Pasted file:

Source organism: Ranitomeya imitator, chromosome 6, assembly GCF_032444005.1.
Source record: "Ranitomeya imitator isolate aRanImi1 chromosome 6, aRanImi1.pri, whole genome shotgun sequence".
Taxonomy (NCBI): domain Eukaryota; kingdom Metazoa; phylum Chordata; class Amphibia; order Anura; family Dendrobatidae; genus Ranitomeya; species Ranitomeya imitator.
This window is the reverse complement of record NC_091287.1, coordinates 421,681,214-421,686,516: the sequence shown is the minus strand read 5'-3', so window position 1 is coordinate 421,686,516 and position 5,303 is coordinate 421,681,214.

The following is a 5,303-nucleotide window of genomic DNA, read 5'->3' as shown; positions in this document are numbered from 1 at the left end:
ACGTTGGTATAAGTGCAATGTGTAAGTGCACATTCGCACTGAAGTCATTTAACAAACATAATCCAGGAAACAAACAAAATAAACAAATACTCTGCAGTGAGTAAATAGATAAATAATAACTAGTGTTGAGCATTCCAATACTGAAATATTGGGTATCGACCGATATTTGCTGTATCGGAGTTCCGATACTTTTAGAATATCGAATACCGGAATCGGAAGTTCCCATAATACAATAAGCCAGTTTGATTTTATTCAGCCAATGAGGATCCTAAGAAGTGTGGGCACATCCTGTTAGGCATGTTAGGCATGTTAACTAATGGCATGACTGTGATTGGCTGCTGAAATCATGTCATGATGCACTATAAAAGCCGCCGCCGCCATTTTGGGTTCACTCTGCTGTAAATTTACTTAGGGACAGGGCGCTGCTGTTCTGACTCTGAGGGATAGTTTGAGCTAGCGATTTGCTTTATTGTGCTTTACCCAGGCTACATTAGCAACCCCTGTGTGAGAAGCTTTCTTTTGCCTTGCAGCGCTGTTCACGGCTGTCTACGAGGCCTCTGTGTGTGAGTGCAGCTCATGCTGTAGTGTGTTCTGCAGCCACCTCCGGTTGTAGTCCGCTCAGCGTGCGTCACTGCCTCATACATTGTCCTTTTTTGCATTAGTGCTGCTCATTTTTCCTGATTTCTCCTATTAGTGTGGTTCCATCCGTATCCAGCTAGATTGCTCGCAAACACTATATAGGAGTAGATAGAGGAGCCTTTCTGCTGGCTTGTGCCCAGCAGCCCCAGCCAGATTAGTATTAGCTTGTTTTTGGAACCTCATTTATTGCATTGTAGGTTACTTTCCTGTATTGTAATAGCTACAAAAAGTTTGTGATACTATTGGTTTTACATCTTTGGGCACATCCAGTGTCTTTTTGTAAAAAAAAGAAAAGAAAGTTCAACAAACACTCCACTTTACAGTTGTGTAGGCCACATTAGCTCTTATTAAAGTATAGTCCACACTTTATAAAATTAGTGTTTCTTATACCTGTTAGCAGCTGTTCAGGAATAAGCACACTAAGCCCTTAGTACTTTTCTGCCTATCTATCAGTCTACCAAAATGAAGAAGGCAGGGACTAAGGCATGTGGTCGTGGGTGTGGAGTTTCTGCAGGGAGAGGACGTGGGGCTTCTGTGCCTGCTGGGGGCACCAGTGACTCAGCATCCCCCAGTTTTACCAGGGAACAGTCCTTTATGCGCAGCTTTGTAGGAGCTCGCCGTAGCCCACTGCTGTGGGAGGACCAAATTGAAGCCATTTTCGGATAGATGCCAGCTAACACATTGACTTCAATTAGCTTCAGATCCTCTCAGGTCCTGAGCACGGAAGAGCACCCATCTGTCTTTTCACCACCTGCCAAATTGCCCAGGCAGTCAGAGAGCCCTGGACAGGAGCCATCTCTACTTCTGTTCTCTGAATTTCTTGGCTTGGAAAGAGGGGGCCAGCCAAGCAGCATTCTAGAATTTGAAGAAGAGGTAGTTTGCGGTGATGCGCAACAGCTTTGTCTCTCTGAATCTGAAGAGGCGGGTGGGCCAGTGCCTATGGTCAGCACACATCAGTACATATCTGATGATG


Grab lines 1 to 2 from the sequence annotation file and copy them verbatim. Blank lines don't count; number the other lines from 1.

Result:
Source organism: Ranitomeya imitator, chromosome 6, assembly GCF_032444005.1.
Source record: "Ranitomeya imitator isolate aRanImi1 chromosome 6, aRanImi1.pri, whole genome shotgun sequence".